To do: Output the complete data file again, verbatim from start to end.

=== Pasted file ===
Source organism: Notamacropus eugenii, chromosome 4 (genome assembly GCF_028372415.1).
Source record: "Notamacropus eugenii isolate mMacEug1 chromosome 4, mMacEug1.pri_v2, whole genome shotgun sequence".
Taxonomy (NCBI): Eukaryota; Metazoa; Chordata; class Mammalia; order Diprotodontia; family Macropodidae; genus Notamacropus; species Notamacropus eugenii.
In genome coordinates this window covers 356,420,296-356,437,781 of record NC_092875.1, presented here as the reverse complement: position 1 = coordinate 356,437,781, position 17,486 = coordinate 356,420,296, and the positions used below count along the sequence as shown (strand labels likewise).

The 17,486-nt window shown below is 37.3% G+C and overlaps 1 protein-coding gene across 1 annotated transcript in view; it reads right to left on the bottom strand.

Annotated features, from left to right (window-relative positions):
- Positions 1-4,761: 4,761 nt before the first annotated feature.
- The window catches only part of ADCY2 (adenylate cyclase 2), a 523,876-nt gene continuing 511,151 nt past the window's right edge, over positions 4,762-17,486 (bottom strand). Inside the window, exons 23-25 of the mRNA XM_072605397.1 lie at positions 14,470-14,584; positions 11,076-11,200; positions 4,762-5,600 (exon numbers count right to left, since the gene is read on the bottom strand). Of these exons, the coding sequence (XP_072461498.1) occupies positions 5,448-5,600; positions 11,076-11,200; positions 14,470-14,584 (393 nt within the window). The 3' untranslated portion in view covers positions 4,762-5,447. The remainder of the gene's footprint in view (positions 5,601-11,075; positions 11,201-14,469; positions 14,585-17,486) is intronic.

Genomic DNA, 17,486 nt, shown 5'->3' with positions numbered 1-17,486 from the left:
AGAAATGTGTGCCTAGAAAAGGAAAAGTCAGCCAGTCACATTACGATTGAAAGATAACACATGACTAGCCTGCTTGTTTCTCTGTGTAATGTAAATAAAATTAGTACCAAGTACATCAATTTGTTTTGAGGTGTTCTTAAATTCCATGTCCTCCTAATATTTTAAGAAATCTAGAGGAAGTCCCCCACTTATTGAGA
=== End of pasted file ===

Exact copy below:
Source organism: Notamacropus eugenii, chromosome 4 (genome assembly GCF_028372415.1).
Source record: "Notamacropus eugenii isolate mMacEug1 chromosome 4, mMacEug1.pri_v2, whole genome shotgun sequence".
Taxonomy (NCBI): Eukaryota; Metazoa; Chordata; class Mammalia; order Diprotodontia; family Macropodidae; genus Notamacropus; species Notamacropus eugenii.
In genome coordinates this window covers 356,420,296-356,437,781 of record NC_092875.1, presented here as the reverse complement: position 1 = coordinate 356,437,781, position 17,486 = coordinate 356,420,296, and the positions used below count along the sequence as shown (strand labels likewise).

The 17,486-nt window shown below is 37.3% G+C and overlaps 1 protein-coding gene across 1 annotated transcript in view; it reads right to left on the bottom strand.

Annotated features, from left to right (window-relative positions):
- Positions 1-4,761: 4,761 nt before the first annotated feature.
- The window catches only part of ADCY2 (adenylate cyclase 2), a 523,876-nt gene continuing 511,151 nt past the window's right edge, over positions 4,762-17,486 (bottom strand). Inside the window, exons 23-25 of the mRNA XM_072605397.1 lie at positions 14,470-14,584; positions 11,076-11,200; positions 4,762-5,600 (exon numbers count right to left, since the gene is read on the bottom strand). Of these exons, the coding sequence (XP_072461498.1) occupies positions 5,448-5,600; positions 11,076-11,200; positions 14,470-14,584 (393 nt within the window). The 3' untranslated portion in view covers positions 4,762-5,447. The remainder of the gene's footprint in view (positions 5,601-11,075; positions 11,201-14,469; positions 14,585-17,486) is intronic.

Genomic DNA, 17,486 nt, shown 5'->3' with positions numbered 1-17,486 from the left:
AGAAATGTGTGCCTAGAAAAGGAAAAGTCAGCCAGTCACATTACGATTGAAAGATAACACATGACTAGCCTGCTTGTTTCTCTGTGTAATGTAAATAAAATTAGTACCAAGTACATCAATTTGTTTTGAGGTGTTCTTAAATTCCATGTCCTCCTAATATTTTAAGAAATCTAGAGGAAGTCCCCCACTTATTGAGA